Miriam Johnson ’07 leads notable case that enables incarcerated individuals in the Maine State prison system to receive access to life-saving Hepatitis C medication

Miriam Johnson ’07 leads notable case that enables incarcerated individuals in the Maine State prison system to receive access to life-saving Hepatitis C medication

A legal team comprised of Berman Simmons attorneys, Miriam Johnson ’07 and Taylor Asen, along with Peter Mancuso and Andrew Schmidt of Andrew Schmidt Law, recently reached a historic settlement with the Maine Department of Corrections (DOC). Under this agreement, the DOC has agreed to treat all incarcerated individuals who have chronic Hepatitis C. Historically, Hepatitis C patients in Maine DOC custody were only treated if they could show proof that their disease had progressed to the point of permanent liver damage. Now, all patients in Maine DOC custody will be treated with curative antiviral medication.

The claim was brought by Mathiew Loisel, who is currently incarcerated at the Maine State Prison, on behalf of himself and other patients with Hepatitis C. As of October 2017, the Maine Department of Corrections was aware that more than 580 Maine prisoners were infected with chronic Hepatitis C and yet were actively treating only three patients. Mr. Loisel is one of the more than 500 inmates who was denied treatment under the old Department of Corrections policies, but under the settlement agreement, will be treated within the next few years.

“Even before COVID-19 there was a lesser known epidemic making its way through Maine’s prisons: Hepatitis C,” said Attorney Johnson. “We are pleased that Maine’s correctional system recognized a public health problem and worked with us to come up with funding and policy changes, avoiding prolonged litigation. We are proud of Mathiew’s activism which brought this issue to our attention. The agreement we were able to reach with the state brings our corrections system in line with the community standard of medical care and the state’s obligations under the constitution.”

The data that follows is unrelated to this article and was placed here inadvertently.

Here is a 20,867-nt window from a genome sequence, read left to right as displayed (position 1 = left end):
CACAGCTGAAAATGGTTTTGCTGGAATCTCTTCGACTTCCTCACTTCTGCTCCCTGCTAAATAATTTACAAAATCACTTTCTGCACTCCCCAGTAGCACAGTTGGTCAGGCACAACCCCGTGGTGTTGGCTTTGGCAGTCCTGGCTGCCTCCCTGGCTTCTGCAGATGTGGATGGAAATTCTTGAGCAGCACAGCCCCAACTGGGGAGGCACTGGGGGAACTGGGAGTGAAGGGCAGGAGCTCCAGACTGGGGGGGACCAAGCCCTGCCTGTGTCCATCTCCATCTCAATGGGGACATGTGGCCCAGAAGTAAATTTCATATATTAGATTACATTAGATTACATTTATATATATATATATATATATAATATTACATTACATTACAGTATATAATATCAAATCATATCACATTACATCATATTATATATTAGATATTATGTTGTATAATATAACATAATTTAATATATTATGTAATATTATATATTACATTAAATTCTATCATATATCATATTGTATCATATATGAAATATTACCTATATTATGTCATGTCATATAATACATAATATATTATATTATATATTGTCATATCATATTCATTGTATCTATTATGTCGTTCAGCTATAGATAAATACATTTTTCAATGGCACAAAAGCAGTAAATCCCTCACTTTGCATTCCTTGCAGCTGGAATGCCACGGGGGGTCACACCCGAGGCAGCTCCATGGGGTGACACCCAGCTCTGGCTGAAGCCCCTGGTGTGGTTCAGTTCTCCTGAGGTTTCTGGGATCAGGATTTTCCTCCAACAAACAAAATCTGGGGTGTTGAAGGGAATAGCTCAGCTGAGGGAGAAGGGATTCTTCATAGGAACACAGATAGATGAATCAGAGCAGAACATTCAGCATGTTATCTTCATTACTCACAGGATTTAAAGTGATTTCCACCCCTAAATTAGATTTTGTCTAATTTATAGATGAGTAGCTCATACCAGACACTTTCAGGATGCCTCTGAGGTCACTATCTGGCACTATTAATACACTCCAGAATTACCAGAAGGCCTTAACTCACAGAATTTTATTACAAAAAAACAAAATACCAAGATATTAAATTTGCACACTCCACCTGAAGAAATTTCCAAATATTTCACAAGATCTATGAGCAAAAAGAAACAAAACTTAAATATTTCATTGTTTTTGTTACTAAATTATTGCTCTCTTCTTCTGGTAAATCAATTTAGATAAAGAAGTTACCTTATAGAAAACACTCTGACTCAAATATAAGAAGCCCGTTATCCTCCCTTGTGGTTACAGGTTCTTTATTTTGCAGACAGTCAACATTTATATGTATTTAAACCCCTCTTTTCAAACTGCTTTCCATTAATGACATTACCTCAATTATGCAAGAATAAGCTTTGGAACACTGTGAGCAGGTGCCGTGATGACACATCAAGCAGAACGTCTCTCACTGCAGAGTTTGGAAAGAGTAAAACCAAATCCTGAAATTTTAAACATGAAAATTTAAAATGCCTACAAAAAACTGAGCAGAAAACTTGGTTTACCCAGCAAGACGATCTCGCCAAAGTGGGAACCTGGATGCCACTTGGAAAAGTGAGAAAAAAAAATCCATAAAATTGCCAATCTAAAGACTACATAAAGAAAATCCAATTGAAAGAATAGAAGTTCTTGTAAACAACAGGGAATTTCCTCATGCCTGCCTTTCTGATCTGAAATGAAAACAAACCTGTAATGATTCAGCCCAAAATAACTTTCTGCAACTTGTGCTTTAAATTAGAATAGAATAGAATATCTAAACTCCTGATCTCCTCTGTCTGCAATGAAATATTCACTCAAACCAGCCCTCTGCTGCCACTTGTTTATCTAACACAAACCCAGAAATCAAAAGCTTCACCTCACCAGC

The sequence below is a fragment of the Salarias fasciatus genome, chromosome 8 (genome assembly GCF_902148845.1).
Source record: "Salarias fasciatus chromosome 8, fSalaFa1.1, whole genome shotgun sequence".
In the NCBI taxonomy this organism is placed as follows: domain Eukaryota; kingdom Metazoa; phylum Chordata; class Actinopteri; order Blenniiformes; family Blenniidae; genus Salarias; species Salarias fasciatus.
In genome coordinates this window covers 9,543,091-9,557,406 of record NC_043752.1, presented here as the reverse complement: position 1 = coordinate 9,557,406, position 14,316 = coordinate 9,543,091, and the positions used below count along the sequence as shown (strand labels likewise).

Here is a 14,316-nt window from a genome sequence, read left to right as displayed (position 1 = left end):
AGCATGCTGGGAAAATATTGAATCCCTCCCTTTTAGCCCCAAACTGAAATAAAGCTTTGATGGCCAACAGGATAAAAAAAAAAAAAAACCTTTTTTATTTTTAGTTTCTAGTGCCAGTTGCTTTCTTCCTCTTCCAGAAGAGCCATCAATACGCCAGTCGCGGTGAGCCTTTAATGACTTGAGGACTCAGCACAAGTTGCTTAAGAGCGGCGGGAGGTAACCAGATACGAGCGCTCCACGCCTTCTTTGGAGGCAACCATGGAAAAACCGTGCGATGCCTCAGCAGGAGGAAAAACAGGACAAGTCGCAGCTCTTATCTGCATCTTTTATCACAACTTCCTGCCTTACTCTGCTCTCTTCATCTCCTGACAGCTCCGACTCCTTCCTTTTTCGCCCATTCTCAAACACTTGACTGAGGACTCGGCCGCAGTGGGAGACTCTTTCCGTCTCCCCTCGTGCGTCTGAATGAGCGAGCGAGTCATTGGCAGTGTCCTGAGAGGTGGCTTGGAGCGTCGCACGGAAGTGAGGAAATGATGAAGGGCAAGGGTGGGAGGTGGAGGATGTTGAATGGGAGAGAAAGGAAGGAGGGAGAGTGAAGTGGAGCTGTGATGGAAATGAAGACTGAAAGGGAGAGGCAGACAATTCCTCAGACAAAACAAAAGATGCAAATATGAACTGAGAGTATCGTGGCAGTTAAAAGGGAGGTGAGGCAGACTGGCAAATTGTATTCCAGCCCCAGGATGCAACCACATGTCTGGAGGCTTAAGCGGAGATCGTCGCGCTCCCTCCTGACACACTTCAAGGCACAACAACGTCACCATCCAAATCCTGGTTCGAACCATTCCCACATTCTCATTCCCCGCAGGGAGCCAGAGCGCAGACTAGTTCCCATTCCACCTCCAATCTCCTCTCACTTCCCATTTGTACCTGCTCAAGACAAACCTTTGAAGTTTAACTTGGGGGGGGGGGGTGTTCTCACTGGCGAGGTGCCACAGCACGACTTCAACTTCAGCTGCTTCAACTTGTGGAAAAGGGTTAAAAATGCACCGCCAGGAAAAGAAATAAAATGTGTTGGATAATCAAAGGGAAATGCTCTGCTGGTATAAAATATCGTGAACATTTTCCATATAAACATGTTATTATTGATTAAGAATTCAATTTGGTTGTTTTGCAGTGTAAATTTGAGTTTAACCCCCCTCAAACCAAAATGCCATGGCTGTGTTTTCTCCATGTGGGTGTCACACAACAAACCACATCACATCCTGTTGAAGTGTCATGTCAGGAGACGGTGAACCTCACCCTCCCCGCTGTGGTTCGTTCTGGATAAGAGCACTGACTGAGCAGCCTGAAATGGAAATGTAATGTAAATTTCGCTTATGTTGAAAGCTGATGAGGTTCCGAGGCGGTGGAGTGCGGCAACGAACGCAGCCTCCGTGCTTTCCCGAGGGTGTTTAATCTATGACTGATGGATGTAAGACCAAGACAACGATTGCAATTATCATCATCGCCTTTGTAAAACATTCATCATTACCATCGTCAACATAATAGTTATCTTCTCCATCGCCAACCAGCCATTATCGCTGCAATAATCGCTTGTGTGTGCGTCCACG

Hepatitis C is a life-threatening, communicable disease that attacks the liver, causing diminished liver function, cirrhosis, and liver failure.  Even in the initial stages of the disease, Hepatitis C can cause serious symptoms, including chronic fatigue, severe depression, arthritis, as well as an increased risk of heart attacks, diabetes, nerve damage, jaundice, and various cancers.

Medications approved by the FDA cure Hepatitis C in more than 90 percent of cases. The clinical standard of care, endorsed by a consensus of medical experts and associations, including the American Association for the Study of Liver Diseases and the Infectious Diseases Society of America, calls for administering these direct-acting antiviral medications to all persons with chronic Hepatitis C, even in early stages of the disease. The medication not only stops the progression of symptoms in the individual, but halts the spread of the disease in the community.

The spread of Hepatitis C is a growing public health crisis in Maine and throughout the U.S..Prevalent among incarcerated populations, it is estimated that approximately 17 percent of the U.S. prison population is Hepatitis C positive. “This resolution is reflective of the changing law as courts across the country start to hear cases related to Hepatitis C treatment. Hopefully, our settlement will provide a blueprint for those states where the administration has been more recalcitrant in finding a solution.”

Ms. Johnson handles medical malpractice cases at Berman & Simmons. “It is not lost on me,” said Attorney Johnson, “that I spent my 3L year at Maine Law in and out of the hospital. I was diagnosed with a rare cancer in the fall of my final year. I recall getting the diagnosis and having to ask a classmate who had been a practicing physician before law school what in the world a sarcoma was. I got excellent medical treatment, a lot of support from the law school, and was declared cancer free by the time I sat for the bar exam the summer after graduation. But my eyes were opened to the fact that a lot of people receive substandard care for serious conditions. I bring that experience to all of my medical malpractice cases. The Loisel case was especially gratifying because we were not simply reacting to malpractice that had already happened, but were able to work proactively to change policies and prevent mistreatment from happening in the future.”